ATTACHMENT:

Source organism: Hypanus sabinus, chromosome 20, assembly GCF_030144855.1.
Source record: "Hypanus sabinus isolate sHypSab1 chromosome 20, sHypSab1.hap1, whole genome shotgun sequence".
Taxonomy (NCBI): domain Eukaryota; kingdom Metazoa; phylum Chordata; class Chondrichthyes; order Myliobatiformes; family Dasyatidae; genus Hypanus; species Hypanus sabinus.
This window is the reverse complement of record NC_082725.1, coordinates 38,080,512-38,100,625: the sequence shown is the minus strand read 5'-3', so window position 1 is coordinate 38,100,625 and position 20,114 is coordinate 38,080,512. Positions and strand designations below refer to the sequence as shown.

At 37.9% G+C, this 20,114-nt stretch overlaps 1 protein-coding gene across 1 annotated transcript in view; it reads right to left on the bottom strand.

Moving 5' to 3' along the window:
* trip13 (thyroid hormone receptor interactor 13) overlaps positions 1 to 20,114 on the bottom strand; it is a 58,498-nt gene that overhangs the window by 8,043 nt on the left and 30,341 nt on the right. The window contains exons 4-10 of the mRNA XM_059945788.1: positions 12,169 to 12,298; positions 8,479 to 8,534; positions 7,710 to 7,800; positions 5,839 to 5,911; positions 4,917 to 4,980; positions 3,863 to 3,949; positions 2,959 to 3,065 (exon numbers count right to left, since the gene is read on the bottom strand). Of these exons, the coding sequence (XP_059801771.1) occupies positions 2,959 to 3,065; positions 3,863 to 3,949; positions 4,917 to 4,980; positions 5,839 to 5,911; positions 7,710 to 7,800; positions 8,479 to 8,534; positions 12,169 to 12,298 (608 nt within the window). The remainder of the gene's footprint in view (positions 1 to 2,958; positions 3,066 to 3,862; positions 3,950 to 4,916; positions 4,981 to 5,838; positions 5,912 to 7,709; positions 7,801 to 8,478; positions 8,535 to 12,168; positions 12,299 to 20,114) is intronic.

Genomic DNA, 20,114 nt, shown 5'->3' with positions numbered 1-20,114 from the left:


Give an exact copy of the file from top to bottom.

Source organism: Hypanus sabinus, chromosome 20, assembly GCF_030144855.1.
Source record: "Hypanus sabinus isolate sHypSab1 chromosome 20, sHypSab1.hap1, whole genome shotgun sequence".
Taxonomy (NCBI): domain Eukaryota; kingdom Metazoa; phylum Chordata; class Chondrichthyes; order Myliobatiformes; family Dasyatidae; genus Hypanus; species Hypanus sabinus.
This window is the reverse complement of record NC_082725.1, coordinates 38,080,512-38,100,625: the sequence shown is the minus strand read 5'-3', so window position 1 is coordinate 38,100,625 and position 20,114 is coordinate 38,080,512. Positions and strand designations below refer to the sequence as shown.

At 37.9% G+C, this 20,114-nt stretch overlaps 1 protein-coding gene across 1 annotated transcript in view; it reads right to left on the bottom strand.

Moving 5' to 3' along the window:
* trip13 (thyroid hormone receptor interactor 13) overlaps positions 1 to 20,114 on the bottom strand; it is a 58,498-nt gene that overhangs the window by 8,043 nt on the left and 30,341 nt on the right. The window contains exons 4-10 of the mRNA XM_059945788.1: positions 12,169 to 12,298; positions 8,479 to 8,534; positions 7,710 to 7,800; positions 5,839 to 5,911; positions 4,917 to 4,980; positions 3,863 to 3,949; positions 2,959 to 3,065 (exon numbers count right to left, since the gene is read on the bottom strand). Of these exons, the coding sequence (XP_059801771.1) occupies positions 2,959 to 3,065; positions 3,863 to 3,949; positions 4,917 to 4,980; positions 5,839 to 5,911; positions 7,710 to 7,800; positions 8,479 to 8,534; positions 12,169 to 12,298 (608 nt within the window). The remainder of the gene's footprint in view (positions 1 to 2,958; positions 3,066 to 3,862; positions 3,950 to 4,916; positions 4,981 to 5,838; positions 5,912 to 7,709; positions 7,801 to 8,478; positions 8,535 to 12,168; positions 12,299 to 20,114) is intronic.

Genomic DNA, 20,114 nt, shown 5'->3' with positions numbered 1-20,114 from the left: